Revisiting Microplastics in Landfill Leachate: Unnoticed Tiny Microplastics and Their Fate in Treatment Works. Article

Sun, Jing, Zhu, Zhuo-Ran, Li, Wei-Hua et al. (2021). Revisiting Microplastics in Landfill Leachate: Unnoticed Tiny Microplastics and Their Fate in Treatment Works. . WATER RESEARCH, 190 116784. 10.1016/j.watres.2020.116784

cited authors

  • Sun, Jing; Zhu, Zhuo-Ran; Li, Wei-Hua; Yan, Xiaofang; Wang, Li-Kun; Zhang, Lu; Jin, Jianbin; Dai, Xiaohu; Ni, Bing-Jie



  • Due to the environmental risks caused by microplastics, understanding the sources and characteristics of microplastics and cutting off their routes into the environment are crucial. However, so far, studies on microplastics in the landfill leachate system (a major pathway of microplastics into the environment) are still limited, especially for tiny particles <50 µm that might have higher risks to the environment. This study investigated the microplastics in landfill leachate and in leachate treatment works, with a size detection limit down to 10 µm. The results showed that the microplastics particle and mass concentrations in the untreated leachate were 235.4 ± 17.1 item/L and 11.4 ± 0.8 µg/L, respectively, with tiny particles (<50 µm) accounting for over 50%. Overall, 27 polymeric materials were detected in leachate samples, with polyethylene and polypropylene being the most abundant in the untreated leachate. The neutral buoyancy of microplastics (average density: 0.94 g/cm3), together with irregular shapes, suggested they may be difficult to be removed by sedimentation. Further exploring the fate of microplastics in leachate treatment works showed that the membrane treatment effectively reduced microplastics loading to 0.14% for particle and 0.01% for mass, but the average particle density rose. The differences in polymeric materials distribution at different sampling locations and the presence of membrane-related polymer in membrane treatment effluent suggested tiny microplastics could be generated and released from membrane systems. Moreover, this study discovered that the sludge dewatering liquor could contain a high amount of microplastics, and the estimated particle loading was about 3.6 times higher than that in dewatered sludge. This suggested a new approach to microplastics mitigation through separating microplastics from the sludge dewatering liquor before its recirculation.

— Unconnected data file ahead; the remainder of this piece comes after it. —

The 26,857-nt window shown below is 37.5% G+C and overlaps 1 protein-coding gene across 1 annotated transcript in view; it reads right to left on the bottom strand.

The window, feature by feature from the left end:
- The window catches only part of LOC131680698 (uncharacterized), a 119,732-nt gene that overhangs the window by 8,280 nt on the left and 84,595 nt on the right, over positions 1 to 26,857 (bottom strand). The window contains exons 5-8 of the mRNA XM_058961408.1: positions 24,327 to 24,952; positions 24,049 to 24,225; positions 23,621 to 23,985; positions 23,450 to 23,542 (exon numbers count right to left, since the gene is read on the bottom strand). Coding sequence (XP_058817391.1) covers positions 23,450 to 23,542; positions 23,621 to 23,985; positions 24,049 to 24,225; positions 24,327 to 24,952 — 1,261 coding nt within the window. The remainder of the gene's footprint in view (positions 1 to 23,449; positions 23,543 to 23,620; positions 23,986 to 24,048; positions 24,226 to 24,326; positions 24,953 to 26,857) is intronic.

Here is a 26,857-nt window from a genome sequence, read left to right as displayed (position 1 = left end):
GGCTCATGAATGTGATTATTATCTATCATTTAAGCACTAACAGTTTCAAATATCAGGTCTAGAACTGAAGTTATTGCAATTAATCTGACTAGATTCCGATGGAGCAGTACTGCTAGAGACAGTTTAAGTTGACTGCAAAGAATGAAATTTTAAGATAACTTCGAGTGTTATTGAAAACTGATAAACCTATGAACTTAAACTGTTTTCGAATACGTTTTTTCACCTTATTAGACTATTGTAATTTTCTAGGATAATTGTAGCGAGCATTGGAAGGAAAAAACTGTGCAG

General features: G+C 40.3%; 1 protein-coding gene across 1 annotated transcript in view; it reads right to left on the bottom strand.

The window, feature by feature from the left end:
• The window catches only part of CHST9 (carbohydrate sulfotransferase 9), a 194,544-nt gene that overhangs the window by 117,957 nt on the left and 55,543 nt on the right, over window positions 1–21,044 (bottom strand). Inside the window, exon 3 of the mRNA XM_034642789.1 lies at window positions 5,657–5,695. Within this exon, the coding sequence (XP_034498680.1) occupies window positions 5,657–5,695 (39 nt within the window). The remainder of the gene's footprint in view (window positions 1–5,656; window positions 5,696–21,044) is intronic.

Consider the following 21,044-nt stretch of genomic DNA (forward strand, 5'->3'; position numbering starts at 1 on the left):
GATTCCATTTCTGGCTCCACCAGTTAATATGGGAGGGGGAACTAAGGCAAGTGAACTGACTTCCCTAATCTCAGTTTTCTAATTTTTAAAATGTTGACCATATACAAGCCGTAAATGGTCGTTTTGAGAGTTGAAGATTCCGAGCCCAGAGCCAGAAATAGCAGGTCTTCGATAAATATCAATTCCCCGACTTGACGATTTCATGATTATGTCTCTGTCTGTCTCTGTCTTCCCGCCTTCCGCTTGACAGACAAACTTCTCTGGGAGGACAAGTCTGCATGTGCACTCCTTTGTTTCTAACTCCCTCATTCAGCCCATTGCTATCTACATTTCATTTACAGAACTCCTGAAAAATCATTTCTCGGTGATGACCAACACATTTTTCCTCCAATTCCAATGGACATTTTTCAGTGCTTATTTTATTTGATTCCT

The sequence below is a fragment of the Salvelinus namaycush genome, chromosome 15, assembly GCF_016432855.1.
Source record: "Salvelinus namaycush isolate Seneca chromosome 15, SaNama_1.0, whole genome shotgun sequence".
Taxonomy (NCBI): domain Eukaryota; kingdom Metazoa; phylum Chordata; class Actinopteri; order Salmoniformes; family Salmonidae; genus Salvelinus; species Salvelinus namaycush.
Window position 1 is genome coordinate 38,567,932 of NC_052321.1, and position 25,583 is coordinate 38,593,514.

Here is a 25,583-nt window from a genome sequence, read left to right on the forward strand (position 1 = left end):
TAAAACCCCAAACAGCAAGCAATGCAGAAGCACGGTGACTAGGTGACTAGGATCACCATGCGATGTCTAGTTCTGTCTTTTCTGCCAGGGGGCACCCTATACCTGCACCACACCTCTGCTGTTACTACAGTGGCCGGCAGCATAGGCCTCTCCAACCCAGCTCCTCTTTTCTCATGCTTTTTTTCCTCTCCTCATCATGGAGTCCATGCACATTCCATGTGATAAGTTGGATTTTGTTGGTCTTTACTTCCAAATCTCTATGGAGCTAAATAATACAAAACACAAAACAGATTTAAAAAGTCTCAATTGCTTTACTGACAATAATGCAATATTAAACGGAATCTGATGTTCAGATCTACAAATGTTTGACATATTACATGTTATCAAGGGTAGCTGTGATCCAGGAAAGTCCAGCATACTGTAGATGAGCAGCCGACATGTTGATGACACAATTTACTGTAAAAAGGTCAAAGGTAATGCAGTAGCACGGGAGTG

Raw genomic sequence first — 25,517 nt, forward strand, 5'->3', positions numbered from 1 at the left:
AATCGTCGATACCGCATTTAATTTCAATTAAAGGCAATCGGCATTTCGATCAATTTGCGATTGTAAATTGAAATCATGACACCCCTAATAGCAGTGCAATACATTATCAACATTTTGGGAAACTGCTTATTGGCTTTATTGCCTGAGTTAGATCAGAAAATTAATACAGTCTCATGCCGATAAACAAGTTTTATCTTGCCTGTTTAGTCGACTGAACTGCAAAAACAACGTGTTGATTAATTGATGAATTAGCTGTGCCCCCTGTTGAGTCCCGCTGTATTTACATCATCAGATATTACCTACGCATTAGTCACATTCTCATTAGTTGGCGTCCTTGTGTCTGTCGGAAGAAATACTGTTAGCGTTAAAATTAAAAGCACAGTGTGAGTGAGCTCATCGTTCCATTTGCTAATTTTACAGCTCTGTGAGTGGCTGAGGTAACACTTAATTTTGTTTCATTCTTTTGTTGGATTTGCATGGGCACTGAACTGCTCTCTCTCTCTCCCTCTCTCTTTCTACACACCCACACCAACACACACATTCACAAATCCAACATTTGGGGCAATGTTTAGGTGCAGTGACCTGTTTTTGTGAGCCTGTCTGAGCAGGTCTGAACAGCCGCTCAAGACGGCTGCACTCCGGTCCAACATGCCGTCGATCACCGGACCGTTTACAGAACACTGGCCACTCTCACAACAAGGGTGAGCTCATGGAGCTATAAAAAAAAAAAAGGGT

publication date

  • February 1, 2021

published in


  • Microplastics
  • Plastics
  • Sewage
  • Water Pollutants, Chemical

Digital Object Identifier (DOI)


  • Print-Electronic

start page

  • 116784


  • 190